The roll-out of contactless fares systems to cities around the world has netted London taxpayers £15m thanks to Transport for London’s licensing deal with payment solutions provider Cubic.
In 2016 the two organisations announced a five-year, non-exclusive deal which entitles Cubic to include software developed in-house by TfL as part of the contactless ticketing systems it provides to other transport operators.
TfL took the decision to develop its own software after an assessment of commercial offerings concluded that no off-the-shelf package would provide the flexibility needed in a city where the Mayor can annually adjust the level of fares, as well as introduce new ticketing products.
The system automatically calculates the lowest fare for the customer’s total journeys throughout the day, billing them a single fare at the end of the day. Fares are also capped throughout the week, ensuring passengers get maximum value without having to buying a travelcard.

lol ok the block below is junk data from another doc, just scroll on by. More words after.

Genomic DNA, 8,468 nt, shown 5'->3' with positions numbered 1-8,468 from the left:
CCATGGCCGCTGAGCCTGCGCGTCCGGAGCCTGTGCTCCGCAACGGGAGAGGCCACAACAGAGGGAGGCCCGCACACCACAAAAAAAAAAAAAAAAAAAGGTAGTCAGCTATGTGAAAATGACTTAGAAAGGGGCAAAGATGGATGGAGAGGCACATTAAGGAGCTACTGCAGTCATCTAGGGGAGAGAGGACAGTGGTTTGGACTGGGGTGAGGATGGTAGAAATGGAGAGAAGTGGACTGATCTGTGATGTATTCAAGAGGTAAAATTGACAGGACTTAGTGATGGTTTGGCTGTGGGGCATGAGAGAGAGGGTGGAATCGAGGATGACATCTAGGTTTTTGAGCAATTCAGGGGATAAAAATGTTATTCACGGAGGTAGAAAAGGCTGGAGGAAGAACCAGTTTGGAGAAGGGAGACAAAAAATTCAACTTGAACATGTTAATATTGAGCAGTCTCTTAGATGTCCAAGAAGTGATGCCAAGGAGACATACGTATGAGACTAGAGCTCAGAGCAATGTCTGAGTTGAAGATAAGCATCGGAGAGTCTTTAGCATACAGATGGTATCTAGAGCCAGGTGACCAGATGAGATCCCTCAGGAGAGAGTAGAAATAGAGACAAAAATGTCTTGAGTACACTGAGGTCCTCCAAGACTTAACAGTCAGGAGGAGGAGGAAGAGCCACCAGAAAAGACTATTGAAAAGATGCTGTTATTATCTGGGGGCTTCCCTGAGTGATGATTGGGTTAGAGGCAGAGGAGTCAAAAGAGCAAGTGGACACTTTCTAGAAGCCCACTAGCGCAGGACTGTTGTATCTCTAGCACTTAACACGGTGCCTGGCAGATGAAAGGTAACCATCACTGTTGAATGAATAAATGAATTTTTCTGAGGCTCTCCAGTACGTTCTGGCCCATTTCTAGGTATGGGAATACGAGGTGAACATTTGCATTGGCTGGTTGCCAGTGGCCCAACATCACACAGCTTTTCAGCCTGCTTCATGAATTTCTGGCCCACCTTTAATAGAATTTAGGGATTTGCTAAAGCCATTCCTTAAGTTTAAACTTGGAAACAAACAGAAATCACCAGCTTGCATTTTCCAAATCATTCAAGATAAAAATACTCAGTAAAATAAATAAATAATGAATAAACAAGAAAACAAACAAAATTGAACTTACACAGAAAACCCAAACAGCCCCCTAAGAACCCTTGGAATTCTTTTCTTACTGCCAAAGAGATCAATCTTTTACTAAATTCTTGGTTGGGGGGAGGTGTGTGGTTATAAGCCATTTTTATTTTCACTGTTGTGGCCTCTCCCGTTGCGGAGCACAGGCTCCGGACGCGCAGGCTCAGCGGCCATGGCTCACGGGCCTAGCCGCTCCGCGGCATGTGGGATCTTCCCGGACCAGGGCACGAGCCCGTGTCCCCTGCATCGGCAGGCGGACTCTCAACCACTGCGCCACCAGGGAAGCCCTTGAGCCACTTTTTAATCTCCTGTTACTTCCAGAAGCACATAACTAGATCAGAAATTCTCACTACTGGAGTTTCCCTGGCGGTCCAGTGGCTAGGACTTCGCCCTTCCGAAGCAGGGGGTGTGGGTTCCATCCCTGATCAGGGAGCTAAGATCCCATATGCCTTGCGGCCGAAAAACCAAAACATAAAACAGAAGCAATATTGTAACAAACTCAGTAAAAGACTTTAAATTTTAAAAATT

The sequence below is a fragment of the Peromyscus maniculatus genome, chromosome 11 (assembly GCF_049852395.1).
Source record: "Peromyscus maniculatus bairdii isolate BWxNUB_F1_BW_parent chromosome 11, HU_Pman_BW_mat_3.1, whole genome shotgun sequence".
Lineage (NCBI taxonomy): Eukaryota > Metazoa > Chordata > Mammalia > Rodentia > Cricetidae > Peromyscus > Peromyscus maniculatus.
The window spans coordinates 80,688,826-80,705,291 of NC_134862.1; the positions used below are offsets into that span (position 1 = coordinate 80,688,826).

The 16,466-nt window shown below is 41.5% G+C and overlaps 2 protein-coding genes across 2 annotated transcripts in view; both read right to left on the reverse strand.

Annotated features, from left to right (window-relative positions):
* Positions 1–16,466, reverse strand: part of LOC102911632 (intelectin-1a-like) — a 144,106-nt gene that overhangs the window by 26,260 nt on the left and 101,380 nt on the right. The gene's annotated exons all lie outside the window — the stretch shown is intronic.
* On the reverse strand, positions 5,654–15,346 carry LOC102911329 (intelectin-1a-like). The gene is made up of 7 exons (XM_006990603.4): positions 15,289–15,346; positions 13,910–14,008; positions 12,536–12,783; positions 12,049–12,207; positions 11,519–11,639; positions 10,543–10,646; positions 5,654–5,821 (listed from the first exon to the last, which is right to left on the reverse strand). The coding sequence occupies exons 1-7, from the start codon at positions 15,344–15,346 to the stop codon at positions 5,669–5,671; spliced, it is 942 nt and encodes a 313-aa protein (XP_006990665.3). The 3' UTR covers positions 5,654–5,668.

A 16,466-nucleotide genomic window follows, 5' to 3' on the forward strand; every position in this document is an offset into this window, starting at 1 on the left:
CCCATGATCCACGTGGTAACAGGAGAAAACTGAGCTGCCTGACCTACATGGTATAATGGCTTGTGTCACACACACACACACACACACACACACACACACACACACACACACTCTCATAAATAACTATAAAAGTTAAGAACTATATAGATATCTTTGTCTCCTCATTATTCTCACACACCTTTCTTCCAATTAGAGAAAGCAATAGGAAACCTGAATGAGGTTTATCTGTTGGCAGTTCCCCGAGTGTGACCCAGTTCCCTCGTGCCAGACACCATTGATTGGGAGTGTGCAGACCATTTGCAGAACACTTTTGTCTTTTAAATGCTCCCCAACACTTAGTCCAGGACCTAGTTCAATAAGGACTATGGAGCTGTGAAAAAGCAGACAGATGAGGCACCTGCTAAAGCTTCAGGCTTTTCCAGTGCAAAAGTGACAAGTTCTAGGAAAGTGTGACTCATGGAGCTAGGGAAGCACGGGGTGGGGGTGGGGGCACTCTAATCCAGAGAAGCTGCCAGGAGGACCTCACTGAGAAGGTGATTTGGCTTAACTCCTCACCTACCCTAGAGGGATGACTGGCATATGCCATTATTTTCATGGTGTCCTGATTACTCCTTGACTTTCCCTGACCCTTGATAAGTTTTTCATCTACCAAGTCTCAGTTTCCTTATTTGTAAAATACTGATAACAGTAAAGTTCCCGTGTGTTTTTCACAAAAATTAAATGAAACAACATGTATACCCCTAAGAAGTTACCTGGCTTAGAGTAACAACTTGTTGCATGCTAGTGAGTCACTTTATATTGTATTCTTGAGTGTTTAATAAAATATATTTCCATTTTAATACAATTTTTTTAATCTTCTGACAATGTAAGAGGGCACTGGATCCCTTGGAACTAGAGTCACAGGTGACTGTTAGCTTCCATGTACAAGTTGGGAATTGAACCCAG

And, unlike Oyster there’s no need for passengers to manage a separate card, making it quicker and easier to travel.
More than one billion journeys have now been made using contactless and London’s adoption of the technology has been cited by the banking industry as a key driver of consumer take up and acceptance of it.
Initially compatible only with debit and credit cards, TfL has since upgraded the system to work with smartphones and watches, allowing passengers to pay using Apple Pay and Google Pay.
In the two years since signing its licensing deal with TfL, Cubic has won contracts to upgrade ticketing systems in Brisbane, New York and Boston, all of which will see it deploy elements of Transport for London’s code.
The firm’s success means that TfL has already received the maximum £15m payable under the deal and managers are now seeking board approval to extend the tie-up so that the agency can earn additional royalties.
A paper requesting formal approval will be submitted to the board’s finance committee next week.
The value of the potential extension has yet to be published due to commercial confidentiality but it’s understood that the £15m received to date covers a significant portion of TfL’s initial development costs.